The Long-Term Impact of Employment Bans on the Economic Integration of Refugees

The Long-Term Impact of Employment Bans on the Economic Integration of Refugees

By Moritz Marbach, Jens Hainmueller, Dominik Hangartner
November 2017Working Paper No. 3618

Many European countries impose employment bans that prevent asylum seekers from entering the local labor market for a certain waiting period upon arrival. We provide evidence on the long-term effects of such employment bans on the subsequent economic integration of refugees. We leverage a natural experiment in Germany, where a court ruling prompted the reduction in the length of the employment ban. We find that even five years after the waiting period was reduced, employment rates were about 20 percentage points lower for refugees who, upon arrival, had to wait an additional seven months before they were allowed to enter the labor market. It took up to ten years for this employment gap to disappear. Our findings suggest that longer employment bans considerably slowed down the economic integration of refugees and reduced their motivation to integrate early on after arrival. A marginal cost-benefit analysis suggests that this employment ban cost German taxpayers about 40 million Euro per year on average in terms of welfare expenditures and forgone tax revenues from unemployed refugees.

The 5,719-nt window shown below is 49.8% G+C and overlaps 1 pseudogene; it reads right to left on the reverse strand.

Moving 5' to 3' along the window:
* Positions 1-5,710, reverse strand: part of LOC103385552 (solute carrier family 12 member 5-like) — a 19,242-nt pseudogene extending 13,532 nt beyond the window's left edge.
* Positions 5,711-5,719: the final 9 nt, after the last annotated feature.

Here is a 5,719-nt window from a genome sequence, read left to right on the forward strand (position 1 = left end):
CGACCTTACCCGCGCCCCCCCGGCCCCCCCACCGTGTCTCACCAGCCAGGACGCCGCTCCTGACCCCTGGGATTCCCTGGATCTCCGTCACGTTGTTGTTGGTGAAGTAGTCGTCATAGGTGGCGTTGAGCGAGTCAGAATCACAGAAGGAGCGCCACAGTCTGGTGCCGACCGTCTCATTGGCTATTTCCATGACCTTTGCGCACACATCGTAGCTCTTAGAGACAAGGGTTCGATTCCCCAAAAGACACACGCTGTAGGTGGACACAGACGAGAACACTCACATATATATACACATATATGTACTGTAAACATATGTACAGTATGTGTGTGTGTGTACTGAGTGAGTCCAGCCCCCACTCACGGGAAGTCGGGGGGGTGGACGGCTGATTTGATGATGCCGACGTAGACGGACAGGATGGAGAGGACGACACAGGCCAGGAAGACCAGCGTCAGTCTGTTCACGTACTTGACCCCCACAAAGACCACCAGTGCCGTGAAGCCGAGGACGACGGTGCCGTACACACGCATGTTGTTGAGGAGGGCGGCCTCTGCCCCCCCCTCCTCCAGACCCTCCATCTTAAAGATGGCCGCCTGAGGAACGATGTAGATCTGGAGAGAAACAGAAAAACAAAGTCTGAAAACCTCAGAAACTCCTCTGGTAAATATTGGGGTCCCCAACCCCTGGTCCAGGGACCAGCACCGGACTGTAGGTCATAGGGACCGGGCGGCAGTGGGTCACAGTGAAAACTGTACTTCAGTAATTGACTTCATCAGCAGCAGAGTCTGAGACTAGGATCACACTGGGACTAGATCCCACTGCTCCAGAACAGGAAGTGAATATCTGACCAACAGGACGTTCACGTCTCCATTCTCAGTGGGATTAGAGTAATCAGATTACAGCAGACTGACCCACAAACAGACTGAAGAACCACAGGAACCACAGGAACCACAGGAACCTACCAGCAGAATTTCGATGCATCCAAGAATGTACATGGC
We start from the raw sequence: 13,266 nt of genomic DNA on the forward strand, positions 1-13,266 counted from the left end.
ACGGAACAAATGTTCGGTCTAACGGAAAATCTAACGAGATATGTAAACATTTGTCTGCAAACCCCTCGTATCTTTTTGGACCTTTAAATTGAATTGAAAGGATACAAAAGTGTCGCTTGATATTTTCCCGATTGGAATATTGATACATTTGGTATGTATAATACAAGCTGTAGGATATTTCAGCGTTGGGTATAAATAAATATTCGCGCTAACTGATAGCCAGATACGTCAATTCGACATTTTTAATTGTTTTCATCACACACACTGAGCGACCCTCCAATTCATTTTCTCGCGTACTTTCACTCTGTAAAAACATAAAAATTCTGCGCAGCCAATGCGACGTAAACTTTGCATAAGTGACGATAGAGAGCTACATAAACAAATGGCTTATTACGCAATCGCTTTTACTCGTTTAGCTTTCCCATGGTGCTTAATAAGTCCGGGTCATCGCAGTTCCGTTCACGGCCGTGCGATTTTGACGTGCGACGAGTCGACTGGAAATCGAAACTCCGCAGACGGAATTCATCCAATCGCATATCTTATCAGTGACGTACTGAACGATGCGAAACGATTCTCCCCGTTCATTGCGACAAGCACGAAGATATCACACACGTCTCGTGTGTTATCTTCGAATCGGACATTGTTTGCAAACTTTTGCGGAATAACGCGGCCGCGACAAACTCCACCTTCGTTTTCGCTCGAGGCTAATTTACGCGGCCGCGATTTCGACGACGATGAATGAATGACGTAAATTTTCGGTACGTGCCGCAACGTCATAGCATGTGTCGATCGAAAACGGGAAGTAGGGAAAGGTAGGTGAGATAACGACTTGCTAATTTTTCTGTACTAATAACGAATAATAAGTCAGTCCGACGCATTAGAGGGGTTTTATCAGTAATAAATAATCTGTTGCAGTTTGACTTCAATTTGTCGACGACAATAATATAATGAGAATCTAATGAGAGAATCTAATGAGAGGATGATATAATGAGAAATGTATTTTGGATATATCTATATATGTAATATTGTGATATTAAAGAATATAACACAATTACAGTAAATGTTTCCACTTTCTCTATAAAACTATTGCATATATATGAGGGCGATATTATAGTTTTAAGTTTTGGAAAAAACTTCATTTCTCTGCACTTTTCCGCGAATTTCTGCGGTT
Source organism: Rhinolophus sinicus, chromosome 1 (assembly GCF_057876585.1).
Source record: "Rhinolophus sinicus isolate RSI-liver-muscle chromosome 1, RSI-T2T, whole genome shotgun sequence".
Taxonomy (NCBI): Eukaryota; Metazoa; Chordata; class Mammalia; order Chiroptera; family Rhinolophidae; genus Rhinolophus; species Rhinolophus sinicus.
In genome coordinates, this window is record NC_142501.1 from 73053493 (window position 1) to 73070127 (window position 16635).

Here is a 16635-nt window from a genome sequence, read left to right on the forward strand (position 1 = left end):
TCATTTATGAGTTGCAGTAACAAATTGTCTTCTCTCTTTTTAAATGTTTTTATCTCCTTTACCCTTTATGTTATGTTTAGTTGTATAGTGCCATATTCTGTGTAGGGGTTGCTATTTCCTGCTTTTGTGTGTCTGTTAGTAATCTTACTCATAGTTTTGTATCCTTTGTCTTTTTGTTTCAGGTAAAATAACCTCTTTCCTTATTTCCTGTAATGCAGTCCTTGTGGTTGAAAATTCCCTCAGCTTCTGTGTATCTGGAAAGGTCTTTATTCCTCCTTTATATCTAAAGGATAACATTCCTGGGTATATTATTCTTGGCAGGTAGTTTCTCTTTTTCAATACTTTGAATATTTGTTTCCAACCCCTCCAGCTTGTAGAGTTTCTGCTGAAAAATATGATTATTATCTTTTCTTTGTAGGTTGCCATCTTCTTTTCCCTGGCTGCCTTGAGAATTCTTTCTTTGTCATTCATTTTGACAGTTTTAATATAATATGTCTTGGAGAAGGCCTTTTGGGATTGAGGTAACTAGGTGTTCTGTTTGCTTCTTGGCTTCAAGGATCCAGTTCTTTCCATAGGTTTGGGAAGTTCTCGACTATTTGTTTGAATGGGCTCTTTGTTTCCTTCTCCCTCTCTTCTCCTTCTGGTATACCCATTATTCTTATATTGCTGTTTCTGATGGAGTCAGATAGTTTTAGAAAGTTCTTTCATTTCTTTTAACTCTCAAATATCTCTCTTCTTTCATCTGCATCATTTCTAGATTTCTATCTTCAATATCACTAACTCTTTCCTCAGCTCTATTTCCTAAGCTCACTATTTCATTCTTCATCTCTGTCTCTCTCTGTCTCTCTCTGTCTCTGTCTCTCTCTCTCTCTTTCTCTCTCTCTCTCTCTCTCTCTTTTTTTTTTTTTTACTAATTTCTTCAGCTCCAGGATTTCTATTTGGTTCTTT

Keywords
asylum policy, refugee migration, economic integration, employment ban, labor market